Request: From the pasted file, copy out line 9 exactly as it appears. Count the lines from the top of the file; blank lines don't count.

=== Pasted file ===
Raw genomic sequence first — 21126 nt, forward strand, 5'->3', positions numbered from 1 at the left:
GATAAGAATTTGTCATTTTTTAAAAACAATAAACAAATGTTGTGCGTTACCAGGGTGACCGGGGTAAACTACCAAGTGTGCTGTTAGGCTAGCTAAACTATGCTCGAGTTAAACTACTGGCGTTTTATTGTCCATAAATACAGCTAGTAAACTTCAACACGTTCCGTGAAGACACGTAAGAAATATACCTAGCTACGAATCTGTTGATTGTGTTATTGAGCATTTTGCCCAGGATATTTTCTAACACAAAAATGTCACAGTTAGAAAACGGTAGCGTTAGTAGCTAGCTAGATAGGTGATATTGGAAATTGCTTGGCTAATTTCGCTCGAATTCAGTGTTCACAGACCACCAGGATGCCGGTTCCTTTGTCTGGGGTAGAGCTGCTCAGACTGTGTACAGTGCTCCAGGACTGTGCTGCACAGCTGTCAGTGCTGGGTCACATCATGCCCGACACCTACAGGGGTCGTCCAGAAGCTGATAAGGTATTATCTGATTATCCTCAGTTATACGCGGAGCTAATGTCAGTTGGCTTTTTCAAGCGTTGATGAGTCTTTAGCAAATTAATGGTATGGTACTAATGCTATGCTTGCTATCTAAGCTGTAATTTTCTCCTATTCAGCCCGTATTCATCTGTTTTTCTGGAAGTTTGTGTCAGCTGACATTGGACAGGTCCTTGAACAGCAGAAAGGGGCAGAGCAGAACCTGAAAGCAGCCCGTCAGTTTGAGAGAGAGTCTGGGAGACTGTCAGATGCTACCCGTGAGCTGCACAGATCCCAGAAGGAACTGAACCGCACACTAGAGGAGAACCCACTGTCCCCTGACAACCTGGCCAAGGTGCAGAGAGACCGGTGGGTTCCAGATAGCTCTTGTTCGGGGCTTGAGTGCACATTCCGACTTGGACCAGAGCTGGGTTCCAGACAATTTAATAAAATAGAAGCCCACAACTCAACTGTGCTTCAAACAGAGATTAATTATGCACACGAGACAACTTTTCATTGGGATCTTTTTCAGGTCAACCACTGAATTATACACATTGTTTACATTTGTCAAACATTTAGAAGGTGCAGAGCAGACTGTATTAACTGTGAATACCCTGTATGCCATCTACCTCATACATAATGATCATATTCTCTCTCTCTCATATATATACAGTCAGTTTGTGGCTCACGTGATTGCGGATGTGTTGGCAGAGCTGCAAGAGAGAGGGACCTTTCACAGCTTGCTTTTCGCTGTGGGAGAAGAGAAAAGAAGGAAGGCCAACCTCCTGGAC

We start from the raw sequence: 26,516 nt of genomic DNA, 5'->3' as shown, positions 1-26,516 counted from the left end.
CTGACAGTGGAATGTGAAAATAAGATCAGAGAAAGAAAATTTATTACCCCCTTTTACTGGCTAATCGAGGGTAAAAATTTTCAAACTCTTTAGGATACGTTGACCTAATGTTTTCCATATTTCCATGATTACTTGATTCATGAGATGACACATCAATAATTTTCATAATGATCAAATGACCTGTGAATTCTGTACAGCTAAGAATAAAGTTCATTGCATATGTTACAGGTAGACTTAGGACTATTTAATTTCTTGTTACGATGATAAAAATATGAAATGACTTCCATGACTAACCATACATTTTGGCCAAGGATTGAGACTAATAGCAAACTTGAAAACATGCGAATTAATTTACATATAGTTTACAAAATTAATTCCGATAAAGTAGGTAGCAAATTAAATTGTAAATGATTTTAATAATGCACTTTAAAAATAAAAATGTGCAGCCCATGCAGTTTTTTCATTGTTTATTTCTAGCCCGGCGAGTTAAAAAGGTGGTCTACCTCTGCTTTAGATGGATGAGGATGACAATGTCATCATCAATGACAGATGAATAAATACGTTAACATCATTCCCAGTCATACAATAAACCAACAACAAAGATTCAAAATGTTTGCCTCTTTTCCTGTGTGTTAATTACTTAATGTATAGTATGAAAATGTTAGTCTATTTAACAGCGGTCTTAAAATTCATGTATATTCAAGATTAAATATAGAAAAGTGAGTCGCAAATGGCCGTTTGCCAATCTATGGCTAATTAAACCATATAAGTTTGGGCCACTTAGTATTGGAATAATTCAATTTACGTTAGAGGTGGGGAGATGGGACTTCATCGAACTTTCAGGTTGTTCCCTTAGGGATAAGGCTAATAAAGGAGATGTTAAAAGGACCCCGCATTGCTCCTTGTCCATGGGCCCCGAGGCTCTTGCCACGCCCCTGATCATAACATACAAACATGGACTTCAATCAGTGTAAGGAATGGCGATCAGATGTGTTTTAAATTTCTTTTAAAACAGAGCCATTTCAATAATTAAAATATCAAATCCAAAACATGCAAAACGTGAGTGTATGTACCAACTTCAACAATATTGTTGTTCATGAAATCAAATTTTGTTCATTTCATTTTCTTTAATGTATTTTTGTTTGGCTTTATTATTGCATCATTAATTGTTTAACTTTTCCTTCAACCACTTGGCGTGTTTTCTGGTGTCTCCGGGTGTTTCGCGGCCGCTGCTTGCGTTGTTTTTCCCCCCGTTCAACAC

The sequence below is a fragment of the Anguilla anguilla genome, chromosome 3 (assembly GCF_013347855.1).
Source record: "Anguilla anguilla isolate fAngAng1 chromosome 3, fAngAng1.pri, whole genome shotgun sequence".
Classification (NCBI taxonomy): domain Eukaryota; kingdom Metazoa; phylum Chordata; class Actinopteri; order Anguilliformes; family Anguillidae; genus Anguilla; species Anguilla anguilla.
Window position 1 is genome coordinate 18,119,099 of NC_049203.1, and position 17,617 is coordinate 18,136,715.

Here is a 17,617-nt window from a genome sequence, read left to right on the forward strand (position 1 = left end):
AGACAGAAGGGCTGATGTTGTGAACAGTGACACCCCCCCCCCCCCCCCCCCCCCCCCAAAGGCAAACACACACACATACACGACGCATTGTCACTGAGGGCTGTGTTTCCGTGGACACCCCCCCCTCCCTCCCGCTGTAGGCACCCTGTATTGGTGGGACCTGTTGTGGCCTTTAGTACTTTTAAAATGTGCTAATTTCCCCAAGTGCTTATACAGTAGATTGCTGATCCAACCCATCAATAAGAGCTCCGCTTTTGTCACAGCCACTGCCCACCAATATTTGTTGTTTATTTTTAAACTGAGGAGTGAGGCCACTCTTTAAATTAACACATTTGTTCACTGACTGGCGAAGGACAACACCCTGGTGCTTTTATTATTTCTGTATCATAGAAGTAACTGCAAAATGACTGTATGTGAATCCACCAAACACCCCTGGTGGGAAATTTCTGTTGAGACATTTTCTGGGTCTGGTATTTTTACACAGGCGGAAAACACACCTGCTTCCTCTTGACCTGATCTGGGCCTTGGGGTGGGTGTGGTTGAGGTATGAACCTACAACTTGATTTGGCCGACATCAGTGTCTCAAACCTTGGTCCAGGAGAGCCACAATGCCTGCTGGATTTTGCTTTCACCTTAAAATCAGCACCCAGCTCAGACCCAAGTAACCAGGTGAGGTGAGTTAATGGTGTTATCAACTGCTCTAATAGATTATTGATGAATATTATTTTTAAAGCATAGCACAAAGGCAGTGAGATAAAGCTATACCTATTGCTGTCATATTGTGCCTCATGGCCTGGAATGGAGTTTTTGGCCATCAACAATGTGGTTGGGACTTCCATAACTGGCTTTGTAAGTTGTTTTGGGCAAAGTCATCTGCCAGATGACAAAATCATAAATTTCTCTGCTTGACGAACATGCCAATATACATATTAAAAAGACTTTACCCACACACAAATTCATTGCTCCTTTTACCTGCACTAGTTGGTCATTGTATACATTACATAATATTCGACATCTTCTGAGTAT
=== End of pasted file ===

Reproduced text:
Here is a 17,617-nt window from a genome sequence, read left to right on the forward strand (position 1 = left end):